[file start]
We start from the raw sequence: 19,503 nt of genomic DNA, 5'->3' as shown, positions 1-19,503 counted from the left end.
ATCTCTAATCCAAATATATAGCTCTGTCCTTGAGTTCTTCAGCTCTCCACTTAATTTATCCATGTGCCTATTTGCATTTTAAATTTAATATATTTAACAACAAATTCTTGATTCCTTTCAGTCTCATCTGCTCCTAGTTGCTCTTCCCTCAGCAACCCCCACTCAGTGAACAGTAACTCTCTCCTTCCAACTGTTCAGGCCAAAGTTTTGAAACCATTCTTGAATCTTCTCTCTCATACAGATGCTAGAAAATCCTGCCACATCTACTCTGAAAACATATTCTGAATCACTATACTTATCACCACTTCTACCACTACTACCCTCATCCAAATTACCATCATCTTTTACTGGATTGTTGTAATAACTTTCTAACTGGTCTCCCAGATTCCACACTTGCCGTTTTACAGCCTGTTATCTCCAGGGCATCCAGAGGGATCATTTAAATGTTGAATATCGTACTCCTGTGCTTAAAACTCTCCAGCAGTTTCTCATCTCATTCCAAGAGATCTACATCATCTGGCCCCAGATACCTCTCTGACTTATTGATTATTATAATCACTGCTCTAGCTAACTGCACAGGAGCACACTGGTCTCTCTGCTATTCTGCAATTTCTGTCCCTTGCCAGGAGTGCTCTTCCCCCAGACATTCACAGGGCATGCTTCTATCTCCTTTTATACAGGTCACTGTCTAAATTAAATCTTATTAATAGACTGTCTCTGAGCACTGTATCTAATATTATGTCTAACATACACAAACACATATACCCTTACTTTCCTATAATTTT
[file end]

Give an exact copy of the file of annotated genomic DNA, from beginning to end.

We start from the raw sequence: 19,503 nt of genomic DNA, 5'->3' as shown, positions 1-19,503 counted from the left end.
ATCTCTAATCCAAATATATAGCTCTGTCCTTGAGTTCTTCAGCTCTCCACTTAATTTATCCATGTGCCTATTTGCATTTTAAATTTAATATATTTAACAACAAATTCTTGATTCCTTTCAGTCTCATCTGCTCCTAGTTGCTCTTCCCTCAGCAACCCCCACTCAGTGAACAGTAACTCTCTCCTTCCAACTGTTCAGGCCAAAGTTTTGAAACCATTCTTGAATCTTCTCTCTCATACAGATGCTAGAAAATCCTGCCACATCTACTCTGAAAACATATTCTGAATCACTATACTTATCACCACTTCTACCACTACTACCCTCATCCAAATTACCATCATCTTTTACTGGATTGTTGTAATAACTTTCTAACTGGTCTCCCAGATTCCACACTTGCCGTTTTACAGCCTGTTATCTCCAGGGCATCCAGAGGGATCATTTAAATGTTGAATATCGTACTCCTGTGCTTAAAACTCTCCAGCAGTTTCTCATCTCATTCCAAGAGATCTACATCATCTGGCCCCAGATACCTCTCTGACTTATTGATTATTATAATCACTGCTCTAGCTAACTGCACAGGAGCACACTGGTCTCTCTGCTATTCTGCAATTTCTGTCCCTTGCCAGGAGTGCTCTTCCCCCAGACATTCACAGGGCATGCTTCTATCTCCTTTTATACAGGTCACTGTCTAAATTAAATCTTATTAATAGACTGTCTCTGAGCACTGTATCTAATATTATGTCTAACATACACAAACACATATACCCTTACTTTCCTATAATTTT